BACKGROUND: Neoadjuvant chemotherapy represents a new treatment approach to locally advanced colon cancer. The aim of this study was to analyze the ability of tumor-stroma ratio (TSR) to predict disease recurrence in patients with locally advanced colon cancer treated with neoadjuvant chemotherapy.
MATERIAL AND METHODS: This study included 65 patients with colon cancer treated with neoadjuvant chemotherapy in a phase II trial. All patients were planned for three cycles of capecitabine and oxaliplatin before surgery. Hematoxylin and eosin stained tissue sections from surgically resected primary tumors were sampled and analyzed by conventional microscopy. Patients were divided into stroma-high (>50%, i.e. TSR low) and stroma-low (≤50%, i.e. TSR high) for the comparison with clinical data.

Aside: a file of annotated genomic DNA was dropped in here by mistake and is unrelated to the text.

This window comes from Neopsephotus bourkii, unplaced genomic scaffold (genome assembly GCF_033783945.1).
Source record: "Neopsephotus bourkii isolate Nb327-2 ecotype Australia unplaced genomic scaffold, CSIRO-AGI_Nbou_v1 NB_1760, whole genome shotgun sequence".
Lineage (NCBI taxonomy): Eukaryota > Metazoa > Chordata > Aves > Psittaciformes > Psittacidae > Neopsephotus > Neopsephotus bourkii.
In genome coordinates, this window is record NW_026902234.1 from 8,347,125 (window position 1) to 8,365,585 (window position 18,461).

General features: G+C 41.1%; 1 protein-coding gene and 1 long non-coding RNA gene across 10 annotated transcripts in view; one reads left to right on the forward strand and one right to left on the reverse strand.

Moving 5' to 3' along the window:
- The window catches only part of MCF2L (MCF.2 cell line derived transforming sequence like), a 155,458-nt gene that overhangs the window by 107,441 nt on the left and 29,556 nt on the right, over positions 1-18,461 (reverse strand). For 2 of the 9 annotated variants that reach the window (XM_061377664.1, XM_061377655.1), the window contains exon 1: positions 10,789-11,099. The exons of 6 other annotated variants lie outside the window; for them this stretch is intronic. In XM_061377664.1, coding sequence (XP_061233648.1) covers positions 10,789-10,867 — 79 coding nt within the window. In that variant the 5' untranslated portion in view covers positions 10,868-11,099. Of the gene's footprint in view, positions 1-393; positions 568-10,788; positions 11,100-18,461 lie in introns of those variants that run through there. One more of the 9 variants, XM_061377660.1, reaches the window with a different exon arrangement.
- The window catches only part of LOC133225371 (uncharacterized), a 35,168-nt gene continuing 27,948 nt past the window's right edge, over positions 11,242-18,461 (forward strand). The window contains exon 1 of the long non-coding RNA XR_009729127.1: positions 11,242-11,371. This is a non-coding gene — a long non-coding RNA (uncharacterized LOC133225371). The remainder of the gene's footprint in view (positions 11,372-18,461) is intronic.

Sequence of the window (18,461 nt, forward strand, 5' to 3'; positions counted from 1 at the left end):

RESULTS: A low TSR was found in 47% of the surgically resected primary tumors and correlated to a significantly higher T- and N-category compared, to tumors with a high TSR (p < .01). A low TSR was also significantly associated with disease recurrence (p = .008), translating into significant differences in disease free survival (DFS) and overall survival, p < .002. The 5-year DFS rate for patients with a low TSR was 55%, compared to 94% in the group of patients with a high TSR.
CONCLUSIONS: TSR assessed in the surgically resected primary tumor from patients with locally advanced colon cancer treated with neoadjuvant chemotherapy provides prognostic value and may serve as a relevant parameter in selecting patients for post-operative treatment.